Information is relayed within the nervous system by neurons which send out electrical impulses through the stimulation by heat, pressure, light and other chemical substances. During these actions, the neurons undergo a potential process which is a difference in electrical charges.The two charges occur in two phases which are the resting potential and/or the action potential. For this to take effect, neural threshold (a point where no stimulation occurs) must be reached or the occurrence of depolarization where change in a cell potential is experienced. With this in place, there is occurrence of resting to action potential.The action potential is accompanied by a short period of refractory period which affects neuron stimulation and lasts for a short period which is then followed by the relative refractory period which requires stronger stimulation to trigger the action potential before the neuron returns to resting state.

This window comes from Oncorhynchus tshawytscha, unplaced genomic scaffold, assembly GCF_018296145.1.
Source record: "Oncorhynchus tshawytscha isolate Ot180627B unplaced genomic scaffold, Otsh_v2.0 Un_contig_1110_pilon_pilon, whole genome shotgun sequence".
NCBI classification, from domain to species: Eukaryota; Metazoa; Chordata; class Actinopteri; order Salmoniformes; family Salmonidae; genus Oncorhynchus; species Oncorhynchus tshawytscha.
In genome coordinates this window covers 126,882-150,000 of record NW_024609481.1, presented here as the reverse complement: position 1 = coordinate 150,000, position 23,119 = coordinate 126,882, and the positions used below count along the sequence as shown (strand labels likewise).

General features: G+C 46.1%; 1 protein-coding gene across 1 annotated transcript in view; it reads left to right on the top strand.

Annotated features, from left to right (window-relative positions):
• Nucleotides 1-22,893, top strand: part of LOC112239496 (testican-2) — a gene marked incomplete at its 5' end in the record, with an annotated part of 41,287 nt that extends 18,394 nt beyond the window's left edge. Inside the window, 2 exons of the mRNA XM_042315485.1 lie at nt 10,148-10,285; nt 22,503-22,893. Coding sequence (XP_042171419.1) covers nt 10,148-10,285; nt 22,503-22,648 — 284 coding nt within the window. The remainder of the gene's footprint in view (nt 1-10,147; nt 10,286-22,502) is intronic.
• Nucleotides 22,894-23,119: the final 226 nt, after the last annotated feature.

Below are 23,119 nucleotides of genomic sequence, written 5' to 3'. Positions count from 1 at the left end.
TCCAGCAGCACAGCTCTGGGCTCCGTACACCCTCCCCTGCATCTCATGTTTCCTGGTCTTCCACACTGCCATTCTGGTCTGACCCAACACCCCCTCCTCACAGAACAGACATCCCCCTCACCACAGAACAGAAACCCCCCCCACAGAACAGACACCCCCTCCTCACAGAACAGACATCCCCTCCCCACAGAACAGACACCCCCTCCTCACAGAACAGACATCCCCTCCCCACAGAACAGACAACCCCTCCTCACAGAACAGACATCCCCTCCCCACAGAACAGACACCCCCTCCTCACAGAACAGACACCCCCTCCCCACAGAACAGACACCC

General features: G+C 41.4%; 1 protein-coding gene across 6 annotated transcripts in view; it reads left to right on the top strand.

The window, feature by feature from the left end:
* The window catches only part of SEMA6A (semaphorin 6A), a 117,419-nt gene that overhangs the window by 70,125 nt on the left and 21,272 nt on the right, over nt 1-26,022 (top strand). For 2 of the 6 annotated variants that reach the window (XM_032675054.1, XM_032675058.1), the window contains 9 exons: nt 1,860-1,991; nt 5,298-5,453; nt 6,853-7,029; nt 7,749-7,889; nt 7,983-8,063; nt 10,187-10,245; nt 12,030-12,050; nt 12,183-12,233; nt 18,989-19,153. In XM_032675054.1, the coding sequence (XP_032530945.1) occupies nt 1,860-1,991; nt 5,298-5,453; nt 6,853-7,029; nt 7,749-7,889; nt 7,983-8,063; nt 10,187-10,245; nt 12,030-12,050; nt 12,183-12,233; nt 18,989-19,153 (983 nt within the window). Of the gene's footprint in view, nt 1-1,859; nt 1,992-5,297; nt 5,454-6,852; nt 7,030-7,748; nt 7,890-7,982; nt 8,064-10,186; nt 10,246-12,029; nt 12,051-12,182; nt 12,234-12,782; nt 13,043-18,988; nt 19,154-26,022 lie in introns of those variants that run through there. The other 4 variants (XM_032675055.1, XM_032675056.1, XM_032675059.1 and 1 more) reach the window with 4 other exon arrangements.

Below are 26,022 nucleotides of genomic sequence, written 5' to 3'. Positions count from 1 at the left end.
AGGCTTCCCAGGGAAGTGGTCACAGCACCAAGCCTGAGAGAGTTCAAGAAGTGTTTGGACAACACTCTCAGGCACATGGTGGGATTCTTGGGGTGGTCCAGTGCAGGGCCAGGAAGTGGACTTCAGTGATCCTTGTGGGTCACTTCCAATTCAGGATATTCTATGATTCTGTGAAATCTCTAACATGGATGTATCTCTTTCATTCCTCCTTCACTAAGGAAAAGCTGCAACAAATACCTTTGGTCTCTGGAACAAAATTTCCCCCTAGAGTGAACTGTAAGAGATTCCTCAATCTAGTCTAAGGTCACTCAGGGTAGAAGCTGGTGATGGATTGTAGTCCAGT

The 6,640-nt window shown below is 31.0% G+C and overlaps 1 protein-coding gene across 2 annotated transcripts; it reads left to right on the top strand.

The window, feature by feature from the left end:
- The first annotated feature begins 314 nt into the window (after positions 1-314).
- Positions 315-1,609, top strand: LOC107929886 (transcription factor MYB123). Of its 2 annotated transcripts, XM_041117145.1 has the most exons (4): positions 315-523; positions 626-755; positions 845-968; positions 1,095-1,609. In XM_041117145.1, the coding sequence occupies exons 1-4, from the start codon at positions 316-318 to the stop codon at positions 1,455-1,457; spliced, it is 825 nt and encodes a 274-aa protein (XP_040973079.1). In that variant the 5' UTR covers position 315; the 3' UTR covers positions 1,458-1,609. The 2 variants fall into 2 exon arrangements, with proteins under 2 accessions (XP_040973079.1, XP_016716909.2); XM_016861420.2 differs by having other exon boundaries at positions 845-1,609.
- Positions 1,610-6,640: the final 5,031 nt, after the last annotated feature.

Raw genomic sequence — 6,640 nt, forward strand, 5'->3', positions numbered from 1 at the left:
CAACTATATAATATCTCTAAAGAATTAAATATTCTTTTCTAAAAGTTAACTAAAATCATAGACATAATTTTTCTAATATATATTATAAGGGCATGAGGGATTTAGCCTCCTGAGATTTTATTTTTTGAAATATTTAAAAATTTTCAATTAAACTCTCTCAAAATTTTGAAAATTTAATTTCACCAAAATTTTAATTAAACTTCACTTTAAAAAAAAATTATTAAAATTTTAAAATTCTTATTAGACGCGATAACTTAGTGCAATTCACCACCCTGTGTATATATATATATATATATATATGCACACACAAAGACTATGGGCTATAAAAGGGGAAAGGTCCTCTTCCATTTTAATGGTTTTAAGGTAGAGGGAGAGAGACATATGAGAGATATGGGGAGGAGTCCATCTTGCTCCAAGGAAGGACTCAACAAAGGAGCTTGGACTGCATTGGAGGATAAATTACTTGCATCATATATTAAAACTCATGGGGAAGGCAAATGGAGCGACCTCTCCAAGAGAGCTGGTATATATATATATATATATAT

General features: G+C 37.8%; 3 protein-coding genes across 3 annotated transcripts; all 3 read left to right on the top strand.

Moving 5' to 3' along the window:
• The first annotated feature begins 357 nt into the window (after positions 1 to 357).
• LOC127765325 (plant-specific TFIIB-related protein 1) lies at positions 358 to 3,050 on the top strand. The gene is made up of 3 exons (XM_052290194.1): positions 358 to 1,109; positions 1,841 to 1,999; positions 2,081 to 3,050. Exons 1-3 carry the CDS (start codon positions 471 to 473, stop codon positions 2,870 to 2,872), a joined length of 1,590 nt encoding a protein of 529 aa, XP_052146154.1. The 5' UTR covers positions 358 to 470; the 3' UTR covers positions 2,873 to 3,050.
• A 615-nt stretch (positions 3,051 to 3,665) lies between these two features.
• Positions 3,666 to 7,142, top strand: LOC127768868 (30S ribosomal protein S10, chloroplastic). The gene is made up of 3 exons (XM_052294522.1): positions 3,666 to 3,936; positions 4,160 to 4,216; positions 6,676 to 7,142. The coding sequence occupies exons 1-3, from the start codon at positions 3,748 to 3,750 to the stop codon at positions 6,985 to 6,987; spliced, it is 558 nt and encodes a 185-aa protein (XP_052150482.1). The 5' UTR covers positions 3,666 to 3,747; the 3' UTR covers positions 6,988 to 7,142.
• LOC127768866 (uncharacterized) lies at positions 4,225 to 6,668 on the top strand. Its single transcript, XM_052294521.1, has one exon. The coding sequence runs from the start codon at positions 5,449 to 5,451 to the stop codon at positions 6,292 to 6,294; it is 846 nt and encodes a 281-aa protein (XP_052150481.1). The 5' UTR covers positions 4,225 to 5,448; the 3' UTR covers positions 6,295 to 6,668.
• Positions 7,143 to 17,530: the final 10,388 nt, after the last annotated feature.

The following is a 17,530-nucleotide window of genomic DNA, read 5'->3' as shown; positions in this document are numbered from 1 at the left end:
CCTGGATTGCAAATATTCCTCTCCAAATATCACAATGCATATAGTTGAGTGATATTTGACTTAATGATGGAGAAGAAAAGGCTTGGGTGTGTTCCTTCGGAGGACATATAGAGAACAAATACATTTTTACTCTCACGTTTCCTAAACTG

Through neurotransmitters, information is transmitted from the axon of the first neuron to the dendrites which happen as a result of action potential. This happens through the process of synaptic transmission. When neurotransmitter and receptor molecules combine, a change (postsynaptic potential, PSP) occurs in the postsynaptic cell membrane. This allow for the movement of ions in and out of the postsynaptic neuron. This movements increase or decrease probable effects of the occurrence of neural impulses in the postsynaptic neuron.
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Postsynaptic potential occurs as excitatory postsynaptic potential (EPSP) and Inhibitory postsynaptic potential (IPSP). (EPSPs) increase and (ISPS) decrease the possibilities that the postsynaptic neuron will stimulate a neural impulse. This rate at which a neuron is stimulated is dependant on the relative number of EPSPs and IPSPs.